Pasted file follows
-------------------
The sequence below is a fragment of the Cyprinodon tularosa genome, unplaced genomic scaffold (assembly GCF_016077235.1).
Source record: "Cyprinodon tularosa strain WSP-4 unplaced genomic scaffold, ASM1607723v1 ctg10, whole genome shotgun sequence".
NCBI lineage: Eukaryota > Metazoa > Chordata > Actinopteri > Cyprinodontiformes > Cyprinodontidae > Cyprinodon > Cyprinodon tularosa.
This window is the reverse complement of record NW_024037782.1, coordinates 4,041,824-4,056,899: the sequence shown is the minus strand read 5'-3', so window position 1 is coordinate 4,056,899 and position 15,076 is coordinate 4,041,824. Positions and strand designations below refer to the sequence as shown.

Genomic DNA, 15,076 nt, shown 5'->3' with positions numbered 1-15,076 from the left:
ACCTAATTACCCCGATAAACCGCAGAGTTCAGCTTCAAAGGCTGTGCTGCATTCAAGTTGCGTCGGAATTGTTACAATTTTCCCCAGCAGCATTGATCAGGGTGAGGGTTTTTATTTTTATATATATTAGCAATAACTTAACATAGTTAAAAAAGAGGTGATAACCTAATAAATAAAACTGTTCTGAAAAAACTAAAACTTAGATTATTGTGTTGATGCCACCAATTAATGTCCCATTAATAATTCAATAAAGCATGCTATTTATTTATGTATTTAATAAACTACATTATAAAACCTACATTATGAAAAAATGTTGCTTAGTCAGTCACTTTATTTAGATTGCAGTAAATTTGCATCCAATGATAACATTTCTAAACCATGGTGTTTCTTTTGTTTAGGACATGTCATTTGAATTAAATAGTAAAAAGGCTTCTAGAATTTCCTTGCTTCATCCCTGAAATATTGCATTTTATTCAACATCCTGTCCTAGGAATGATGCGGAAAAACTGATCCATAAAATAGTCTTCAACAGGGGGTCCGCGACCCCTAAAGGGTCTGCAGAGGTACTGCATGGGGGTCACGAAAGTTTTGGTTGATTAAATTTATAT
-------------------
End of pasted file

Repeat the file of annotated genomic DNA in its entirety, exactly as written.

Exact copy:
The sequence below is a fragment of the Cyprinodon tularosa genome, unplaced genomic scaffold (assembly GCF_016077235.1).
Source record: "Cyprinodon tularosa strain WSP-4 unplaced genomic scaffold, ASM1607723v1 ctg10, whole genome shotgun sequence".
NCBI lineage: Eukaryota > Metazoa > Chordata > Actinopteri > Cyprinodontiformes > Cyprinodontidae > Cyprinodon > Cyprinodon tularosa.
This window is the reverse complement of record NW_024037782.1, coordinates 4,041,824-4,056,899: the sequence shown is the minus strand read 5'-3', so window position 1 is coordinate 4,056,899 and position 15,076 is coordinate 4,041,824. Positions and strand designations below refer to the sequence as shown.

Genomic DNA, 15,076 nt, shown 5'->3' with positions numbered 1-15,076 from the left:
ACCTAATTACCCCGATAAACCGCAGAGTTCAGCTTCAAAGGCTGTGCTGCATTCAAGTTGCGTCGGAATTGTTACAATTTTCCCCAGCAGCATTGATCAGGGTGAGGGTTTTTATTTTTATATATATTAGCAATAACTTAACATAGTTAAAAAAGAGGTGATAACCTAATAAATAAAACTGTTCTGAAAAAACTAAAACTTAGATTATTGTGTTGATGCCACCAATTAATGTCCCATTAATAATTCAATAAAGCATGCTATTTATTTATGTATTTAATAAACTACATTATAAAACCTACATTATGAAAAAATGTTGCTTAGTCAGTCACTTTATTTAGATTGCAGTAAATTTGCATCCAATGATAACATTTCTAAACCATGGTGTTTCTTTTGTTTAGGACATGTCATTTGAATTAAATAGTAAAAAGGCTTCTAGAATTTCCTTGCTTCATCCCTGAAATATTGCATTTTATTCAACATCCTGTCCTAGGAATGATGCGGAAAAACTGATCCATAAAATAGTCTTCAACAGGGGGTCCGCGACCCCTAAAGGGTCTGCAGAGGTACTGCATGGGGGTCACGAAAGTTTTGGTTGATTAAATTTATAT